I’ve had a lot of conversations lately about squeezing more growth out of low-risk investments. Here’s two examples:
- Some bank certificates of deposit (Navy Federal, Andrews Federal) are offering annual percentage yields (APY) of 3%, the highest rate in years. A friend considering CDs for his emergency fund asked, “Why would I put my emergency fund in CDs when I can invest in dividend stocks and get better returns?”
- A coworker needs to replace a safe investment in our old 401k with a similarly safe investment in our new 401k. She’s concerned that the new investment had a lower annual return (2.7% vs 2.5%). However, it also had substantially lower fees, meaning its net return was substantially higher (1.9% vs. 2.4%).
The first immutable law of investing is that higher returns are rewards for higher risk. Stocks have historically higher returns (7-10% annual average growth) than bonds (5-6% annual average growth) because there’s less risk in lending to a company than owning it. Savings accounts have higher rewards than checking accounts because you are limited in how frequently you can withdraw from your savings account. Have there been periods when bonds outperform stocks? Of course, see the 2008 financial crisis! But over a long time, riskier asset classes outperform safer assets.
So for my dividend-stock inclined friend, yes, we would expect dividend paying stocks to yield higher returns than CDs over time because they are far riskier. However, there’s no guarantee that stocks maintain their value and you can lose your principal. A CD returning 3% will never lose principal and never yield less than 3%. If you are willing to lose your emergency fund, invest in riskier assets. If not, then take the guaranteed 3% and be happy.
The second immutable law of investing is that death, taxes, and fees are certain, returns are not. A return of 2.5% with no fees and a return of 5% with 2.5% fees have the same net result, 2.5% growth. But in a bad year, a return of 0% with no fees is unpleasant but a return of 0% with 2.5% fees is a net loss.
When comparing investments, always compare expected future returns vs. inflation and the cost of investment (fees, taxes, commissions). Since I cannot predict the future, I give far more weight to keeping predictable costs low than unpredictable returns high. Look at the table below, which of these bond funds is the best investment for protecting principal assuming an inflation rate of 2%?
|Investment||Expected Annual Return||Fees||Real Return||Inflation||Return after Inflation|
|Actively Managed Bond Fund||3.00%||0.90%||2.10%||2.00%||0.10%|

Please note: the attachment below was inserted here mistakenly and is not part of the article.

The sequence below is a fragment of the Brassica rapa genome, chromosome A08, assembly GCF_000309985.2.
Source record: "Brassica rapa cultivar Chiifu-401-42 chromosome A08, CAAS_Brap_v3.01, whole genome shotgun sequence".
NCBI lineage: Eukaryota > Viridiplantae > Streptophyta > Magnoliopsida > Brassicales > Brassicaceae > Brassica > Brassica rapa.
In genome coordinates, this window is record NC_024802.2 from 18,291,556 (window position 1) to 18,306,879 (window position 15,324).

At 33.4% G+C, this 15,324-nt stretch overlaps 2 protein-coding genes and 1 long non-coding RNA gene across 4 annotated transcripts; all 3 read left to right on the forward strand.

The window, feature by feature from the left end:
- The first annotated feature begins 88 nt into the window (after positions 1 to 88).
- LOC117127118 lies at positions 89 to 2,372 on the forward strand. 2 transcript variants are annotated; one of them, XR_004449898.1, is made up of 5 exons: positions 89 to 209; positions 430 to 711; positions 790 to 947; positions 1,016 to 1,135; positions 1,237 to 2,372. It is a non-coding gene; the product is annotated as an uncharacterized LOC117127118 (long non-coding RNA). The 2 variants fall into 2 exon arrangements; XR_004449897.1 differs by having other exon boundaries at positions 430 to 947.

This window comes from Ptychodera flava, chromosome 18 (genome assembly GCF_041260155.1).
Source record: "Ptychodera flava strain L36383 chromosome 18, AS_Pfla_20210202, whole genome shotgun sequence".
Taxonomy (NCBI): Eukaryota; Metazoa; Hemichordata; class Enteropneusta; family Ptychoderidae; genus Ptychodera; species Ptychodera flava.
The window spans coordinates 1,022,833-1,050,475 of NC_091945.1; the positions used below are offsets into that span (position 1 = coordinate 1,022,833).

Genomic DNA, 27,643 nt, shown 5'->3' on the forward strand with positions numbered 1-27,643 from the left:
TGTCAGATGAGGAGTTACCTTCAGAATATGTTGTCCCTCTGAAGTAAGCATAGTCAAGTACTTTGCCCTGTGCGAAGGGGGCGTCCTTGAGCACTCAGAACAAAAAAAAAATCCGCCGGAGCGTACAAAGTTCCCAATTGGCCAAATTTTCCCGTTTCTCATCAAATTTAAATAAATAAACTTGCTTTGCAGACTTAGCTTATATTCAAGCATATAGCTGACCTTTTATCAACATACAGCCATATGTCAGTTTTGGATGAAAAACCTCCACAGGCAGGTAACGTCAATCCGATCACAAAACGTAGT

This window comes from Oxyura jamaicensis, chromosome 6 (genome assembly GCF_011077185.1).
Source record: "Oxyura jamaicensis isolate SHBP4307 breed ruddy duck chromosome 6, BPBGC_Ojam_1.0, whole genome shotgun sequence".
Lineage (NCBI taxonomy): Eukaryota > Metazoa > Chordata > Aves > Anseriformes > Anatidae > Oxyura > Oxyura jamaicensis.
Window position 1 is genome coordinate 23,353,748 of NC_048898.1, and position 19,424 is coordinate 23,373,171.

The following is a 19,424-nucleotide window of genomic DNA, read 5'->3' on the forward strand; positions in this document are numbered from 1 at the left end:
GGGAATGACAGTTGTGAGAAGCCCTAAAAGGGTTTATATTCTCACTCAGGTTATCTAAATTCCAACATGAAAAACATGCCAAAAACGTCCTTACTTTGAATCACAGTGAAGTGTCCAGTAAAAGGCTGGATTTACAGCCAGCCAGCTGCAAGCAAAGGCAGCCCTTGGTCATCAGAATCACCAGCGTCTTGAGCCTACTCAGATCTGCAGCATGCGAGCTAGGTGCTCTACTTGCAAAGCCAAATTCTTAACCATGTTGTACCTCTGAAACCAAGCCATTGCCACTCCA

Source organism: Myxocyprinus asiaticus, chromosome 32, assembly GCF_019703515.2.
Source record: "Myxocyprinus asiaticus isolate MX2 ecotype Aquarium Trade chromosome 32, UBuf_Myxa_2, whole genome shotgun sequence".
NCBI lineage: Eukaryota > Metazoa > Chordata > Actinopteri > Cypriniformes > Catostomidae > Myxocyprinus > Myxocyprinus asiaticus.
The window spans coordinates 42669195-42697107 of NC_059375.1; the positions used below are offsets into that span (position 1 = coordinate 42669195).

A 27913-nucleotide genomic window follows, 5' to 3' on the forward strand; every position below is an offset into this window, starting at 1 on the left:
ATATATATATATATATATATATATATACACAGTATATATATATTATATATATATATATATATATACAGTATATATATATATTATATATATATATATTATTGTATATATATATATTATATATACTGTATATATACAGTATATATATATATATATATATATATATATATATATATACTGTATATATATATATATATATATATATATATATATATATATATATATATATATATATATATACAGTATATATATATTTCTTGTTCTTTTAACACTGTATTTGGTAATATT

|Bond Index Fund||2.50%||0.10%||2.40%||2.00%||0.40%|
If your primary goal is to protect your principal, pick the 3-year CD. If you’re willing to take on a little more risk, pick the Bond Index Fund. Even though it underperforms the actively managed fun by 0.5%, it’s return after fees is greater. However, only the CD is guaranteed to return 2% per year.
Before investing in fixed income investments, keep these questions in mind. Notice how “what growth do I need?” is not considered. If you’re not willing to take a short-term loss on your investment, then expected growth is a secondary consideration.
- Can I lose my investment? If you can’t live with a 10% drop in value, you need a safe investment. If you can live with an immediate 50% drop in the value of your investment, then you should invest in risker assets such as stocks or real estate.
- When will I need to make my first withdrawal (liquidity)? If you might need the money tomorrow, deposit into a checking or savings account. If you can wait one year, invest in a 1-year CD. If you can wait longer, consider bonds, bond funds, or long-term CDs.
- How can I protect my principal (minimize risk)? For government bonds, CDs, and savings accounts, you can expect to at least withdraw whatever you put in.
- How can I defend against inflation? If annual inflation is 2% and your annual return is 1.8%, you’re losing 0.2% in purchasing power per year. You’re not losing money per se, but what you have is worth less.If you’re investing for the short-term a 1% savings account is still better than 0%. If you’re investing for the long-term, you need to be reasonably certain your investment will beat inflation.
- Can I add more growth above inflation? If annual inflation is 2% and your investment returns 2.5%, your net gain is 0.5%. It’s not too difficult to find longer-term investments (government bonds, high-yield CDs, bond index funds, etc. ) that beat inflation, but checking and savings accounts tend to have returns below inflation.
- Can I minimize taxes on growth? Since growth is guaranteed, so are taxes. If annual inflation is 2% and your investment returns 2.5% and your effective tax rate is 20%, your net gain is 0.4%. If you’re willing to hold your fixed income investments in your retirement accounts, you can avoid (Roth) or delay (401k, traditional IRA) paying taxes altogether.
How do you approach your fixed income investments? Where do you keep your emergency funds? Have you taken on riskier investments in a low-interest rate environment?